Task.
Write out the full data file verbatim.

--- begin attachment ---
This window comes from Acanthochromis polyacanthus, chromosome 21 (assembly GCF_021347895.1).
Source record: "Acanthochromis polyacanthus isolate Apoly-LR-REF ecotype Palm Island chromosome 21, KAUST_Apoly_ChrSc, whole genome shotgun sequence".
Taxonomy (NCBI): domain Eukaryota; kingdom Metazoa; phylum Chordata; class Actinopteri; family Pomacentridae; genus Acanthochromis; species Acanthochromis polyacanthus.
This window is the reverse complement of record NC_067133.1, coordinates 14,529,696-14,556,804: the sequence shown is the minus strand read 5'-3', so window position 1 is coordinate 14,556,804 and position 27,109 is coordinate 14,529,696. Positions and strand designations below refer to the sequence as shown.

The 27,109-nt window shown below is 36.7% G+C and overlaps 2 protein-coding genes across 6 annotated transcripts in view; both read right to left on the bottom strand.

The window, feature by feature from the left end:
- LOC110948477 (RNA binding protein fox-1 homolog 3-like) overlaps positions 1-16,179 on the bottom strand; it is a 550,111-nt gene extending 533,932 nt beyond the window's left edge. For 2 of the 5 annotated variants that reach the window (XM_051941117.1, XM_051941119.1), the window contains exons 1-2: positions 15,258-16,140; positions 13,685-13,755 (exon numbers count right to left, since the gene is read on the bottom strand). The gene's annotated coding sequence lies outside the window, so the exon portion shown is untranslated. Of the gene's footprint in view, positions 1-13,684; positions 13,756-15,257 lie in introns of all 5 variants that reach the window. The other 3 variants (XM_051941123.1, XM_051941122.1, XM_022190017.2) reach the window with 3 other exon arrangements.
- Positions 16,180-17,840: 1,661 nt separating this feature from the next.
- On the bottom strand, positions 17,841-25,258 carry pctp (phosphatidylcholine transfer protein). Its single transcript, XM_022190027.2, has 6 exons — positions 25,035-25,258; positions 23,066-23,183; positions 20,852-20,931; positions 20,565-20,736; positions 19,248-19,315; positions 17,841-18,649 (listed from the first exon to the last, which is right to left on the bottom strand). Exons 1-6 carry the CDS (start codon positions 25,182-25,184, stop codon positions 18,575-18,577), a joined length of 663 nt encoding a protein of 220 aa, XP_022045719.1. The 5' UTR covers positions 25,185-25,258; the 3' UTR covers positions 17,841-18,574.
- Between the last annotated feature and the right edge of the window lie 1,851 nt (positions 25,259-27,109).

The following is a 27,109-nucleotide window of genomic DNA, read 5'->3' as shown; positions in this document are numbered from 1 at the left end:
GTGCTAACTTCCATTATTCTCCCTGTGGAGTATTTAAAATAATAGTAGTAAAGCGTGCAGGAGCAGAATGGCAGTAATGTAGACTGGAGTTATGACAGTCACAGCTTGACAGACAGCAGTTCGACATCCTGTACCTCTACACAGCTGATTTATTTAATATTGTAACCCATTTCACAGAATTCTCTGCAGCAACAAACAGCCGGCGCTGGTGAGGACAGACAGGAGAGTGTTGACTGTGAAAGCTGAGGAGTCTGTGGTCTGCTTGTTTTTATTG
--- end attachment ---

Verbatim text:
This window comes from Acanthochromis polyacanthus, chromosome 21 (assembly GCF_021347895.1).
Source record: "Acanthochromis polyacanthus isolate Apoly-LR-REF ecotype Palm Island chromosome 21, KAUST_Apoly_ChrSc, whole genome shotgun sequence".
Taxonomy (NCBI): domain Eukaryota; kingdom Metazoa; phylum Chordata; class Actinopteri; family Pomacentridae; genus Acanthochromis; species Acanthochromis polyacanthus.
This window is the reverse complement of record NC_067133.1, coordinates 14,529,696-14,556,804: the sequence shown is the minus strand read 5'-3', so window position 1 is coordinate 14,556,804 and position 27,109 is coordinate 14,529,696. Positions and strand designations below refer to the sequence as shown.

The 27,109-nt window shown below is 36.7% G+C and overlaps 2 protein-coding genes across 6 annotated transcripts in view; both read right to left on the bottom strand.

The window, feature by feature from the left end:
- LOC110948477 (RNA binding protein fox-1 homolog 3-like) overlaps positions 1-16,179 on the bottom strand; it is a 550,111-nt gene extending 533,932 nt beyond the window's left edge. For 2 of the 5 annotated variants that reach the window (XM_051941117.1, XM_051941119.1), the window contains exons 1-2: positions 15,258-16,140; positions 13,685-13,755 (exon numbers count right to left, since the gene is read on the bottom strand). The gene's annotated coding sequence lies outside the window, so the exon portion shown is untranslated. Of the gene's footprint in view, positions 1-13,684; positions 13,756-15,257 lie in introns of all 5 variants that reach the window. The other 3 variants (XM_051941123.1, XM_051941122.1, XM_022190017.2) reach the window with 3 other exon arrangements.
- Positions 16,180-17,840: 1,661 nt separating this feature from the next.
- On the bottom strand, positions 17,841-25,258 carry pctp (phosphatidylcholine transfer protein). Its single transcript, XM_022190027.2, has 6 exons — positions 25,035-25,258; positions 23,066-23,183; positions 20,852-20,931; positions 20,565-20,736; positions 19,248-19,315; positions 17,841-18,649 (listed from the first exon to the last, which is right to left on the bottom strand). Exons 1-6 carry the CDS (start codon positions 25,182-25,184, stop codon positions 18,575-18,577), a joined length of 663 nt encoding a protein of 220 aa, XP_022045719.1. The 5' UTR covers positions 25,185-25,258; the 3' UTR covers positions 17,841-18,574.
- Between the last annotated feature and the right edge of the window lie 1,851 nt (positions 25,259-27,109).

The following is a 27,109-nucleotide window of genomic DNA, read 5'->3' as shown; positions in this document are numbered from 1 at the left end:
GTGCTAACTTCCATTATTCTCCCTGTGGAGTATTTAAAATAATAGTAGTAAAGCGTGCAGGAGCAGAATGGCAGTAATGTAGACTGGAGTTATGACAGTCACAGCTTGACAGACAGCAGTTCGACATCCTGTACCTCTACACAGCTGATTTATTTAATATTGTAACCCATTTCACAGAATTCTCTGCAGCAACAAACAGCCGGCGCTGGTGAGGACAGACAGGAGAGTGTTGACTGTGAAAGCTGAGGAGTCTGTGGTCTGCTTGTTTTTATTG